Mystery Monday: Calamutius

Every Monday we will post an entry that hasn’t yet been published with a view towards harnessing the collective onomastic power of the internet. If you have any thoughts about the name’s origin, other variants it might be related to, other examples of its use, etc., please share them in the comments! If you wish to browse other Mystery Monday names, there is an index.

Today’s name is Calamutius, of which we have a single example from 13th C Perugia. It’s one of those names that looks like it should be Latin in origin, but no obvious etymologies are forthcoming.

calamutius

If you have any thoughts about the origin of this name, please share them in the comments!

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4 Comments

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4 responses to “Mystery Monday: Calamutius

  1. Mari

    Perhaps intended as some form of “calamitas”?

  2. Ioanna

    Could it derive from the Latin word for dove, related to Columbo/a? I know these baby name sites are often filled with errors, but I’ve come across Calam before through the more well-known name Callum: http://www.babynamespedia.com/meaning/Calam
    http://www.mybabyname.com/names/Calam
    Or could it have the Greek etymology ‘kalamos’ meaning reed and pen (also where calamari derives from)? Perhaps Calamutios is one of those vocation names like Taylor and Mason, meaning writer or scribe.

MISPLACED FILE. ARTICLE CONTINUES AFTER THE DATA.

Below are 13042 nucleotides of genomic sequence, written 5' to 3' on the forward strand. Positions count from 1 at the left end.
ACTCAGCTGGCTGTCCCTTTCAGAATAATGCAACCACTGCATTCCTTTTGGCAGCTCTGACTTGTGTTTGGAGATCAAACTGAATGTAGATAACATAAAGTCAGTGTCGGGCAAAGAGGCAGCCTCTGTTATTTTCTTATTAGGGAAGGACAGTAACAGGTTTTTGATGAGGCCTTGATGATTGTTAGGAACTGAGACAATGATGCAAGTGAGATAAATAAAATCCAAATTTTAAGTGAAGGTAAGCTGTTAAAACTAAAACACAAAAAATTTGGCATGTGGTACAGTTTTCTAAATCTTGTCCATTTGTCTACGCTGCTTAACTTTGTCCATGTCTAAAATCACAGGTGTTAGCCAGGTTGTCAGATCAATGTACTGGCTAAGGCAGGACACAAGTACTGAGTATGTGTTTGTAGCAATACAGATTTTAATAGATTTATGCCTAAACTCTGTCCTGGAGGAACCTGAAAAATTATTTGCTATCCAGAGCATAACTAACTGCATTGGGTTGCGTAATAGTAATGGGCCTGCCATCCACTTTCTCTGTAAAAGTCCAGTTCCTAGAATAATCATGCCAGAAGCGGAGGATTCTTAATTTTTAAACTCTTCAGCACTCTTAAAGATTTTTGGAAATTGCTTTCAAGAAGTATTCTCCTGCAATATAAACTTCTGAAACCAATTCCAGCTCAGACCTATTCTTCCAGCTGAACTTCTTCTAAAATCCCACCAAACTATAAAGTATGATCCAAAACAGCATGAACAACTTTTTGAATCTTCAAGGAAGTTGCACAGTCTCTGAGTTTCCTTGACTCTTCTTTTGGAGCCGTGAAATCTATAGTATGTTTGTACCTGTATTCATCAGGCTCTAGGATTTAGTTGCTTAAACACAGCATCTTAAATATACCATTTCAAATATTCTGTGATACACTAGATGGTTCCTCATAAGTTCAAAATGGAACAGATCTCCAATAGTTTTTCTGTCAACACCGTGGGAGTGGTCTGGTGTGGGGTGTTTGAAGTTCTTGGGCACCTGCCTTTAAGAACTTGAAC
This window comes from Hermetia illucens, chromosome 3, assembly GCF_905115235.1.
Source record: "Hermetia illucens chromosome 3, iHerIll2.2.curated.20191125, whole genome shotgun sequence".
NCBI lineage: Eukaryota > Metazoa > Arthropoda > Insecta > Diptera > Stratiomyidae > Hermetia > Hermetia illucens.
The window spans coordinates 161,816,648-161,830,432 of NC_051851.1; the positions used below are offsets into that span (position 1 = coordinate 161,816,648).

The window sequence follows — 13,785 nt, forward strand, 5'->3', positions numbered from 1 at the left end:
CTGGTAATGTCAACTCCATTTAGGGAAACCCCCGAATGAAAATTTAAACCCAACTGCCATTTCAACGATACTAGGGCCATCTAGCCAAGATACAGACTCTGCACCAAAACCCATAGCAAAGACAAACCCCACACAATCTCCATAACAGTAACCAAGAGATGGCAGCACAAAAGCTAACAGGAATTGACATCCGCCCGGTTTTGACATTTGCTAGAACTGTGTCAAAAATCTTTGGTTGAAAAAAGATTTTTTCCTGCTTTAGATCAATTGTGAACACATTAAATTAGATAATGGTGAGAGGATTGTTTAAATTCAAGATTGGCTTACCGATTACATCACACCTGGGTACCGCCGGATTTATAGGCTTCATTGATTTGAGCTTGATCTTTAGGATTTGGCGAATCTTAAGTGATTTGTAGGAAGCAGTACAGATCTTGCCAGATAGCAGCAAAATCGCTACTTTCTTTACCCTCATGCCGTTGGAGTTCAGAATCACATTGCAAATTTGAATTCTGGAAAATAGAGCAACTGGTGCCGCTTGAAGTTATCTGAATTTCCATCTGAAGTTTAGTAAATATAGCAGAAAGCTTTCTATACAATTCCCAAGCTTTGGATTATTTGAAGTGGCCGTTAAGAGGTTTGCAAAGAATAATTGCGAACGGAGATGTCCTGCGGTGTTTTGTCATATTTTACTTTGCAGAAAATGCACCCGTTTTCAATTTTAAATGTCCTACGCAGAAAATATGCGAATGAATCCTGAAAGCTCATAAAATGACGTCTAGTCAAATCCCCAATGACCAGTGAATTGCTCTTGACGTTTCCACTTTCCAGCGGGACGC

3. Brian M. Scott

    The Ruolo genererale de’ Caualieri Gierosolimitani della veneranda lingua d’Italia of 1689 by Fr. Bartolomeo dal Pozzo lists Fr. Vinciguerra Calamutio del Priorato di Roma as the Comendatore di Rinadello in 1416. In L’Italia nobile nelle sue citta’, e ne’ cavalieri figli delle medeme, i quali d’anno in anno sono stati insigniti della Croce de San Giovanni e di San Stefano, Lodovico Araldi, 1722, his name is given as Vinciguerra Calamuccio.

    I note that this page seems to show a 19th century Calamucio Achille; apparently it survived as a rare forename.

    The name appears to be a diminutive in -uccio of calamo ‘joint of a cane, pipe of a reed; pen; arrow’. The name would therefore appear to be of either occupational origin (for a scribe of some sort) or topographical origin; the former seems a bit more likely. However, for completeness I note that Rätoromanische Ortsnamen aus Pflanzennamen, by August Unterforcher, 1892, derives the place-name Glamutz in Passeier (South Tyrol, Italy) from calamutius, which here would presumably refer to reeds or berry canes of some sort.

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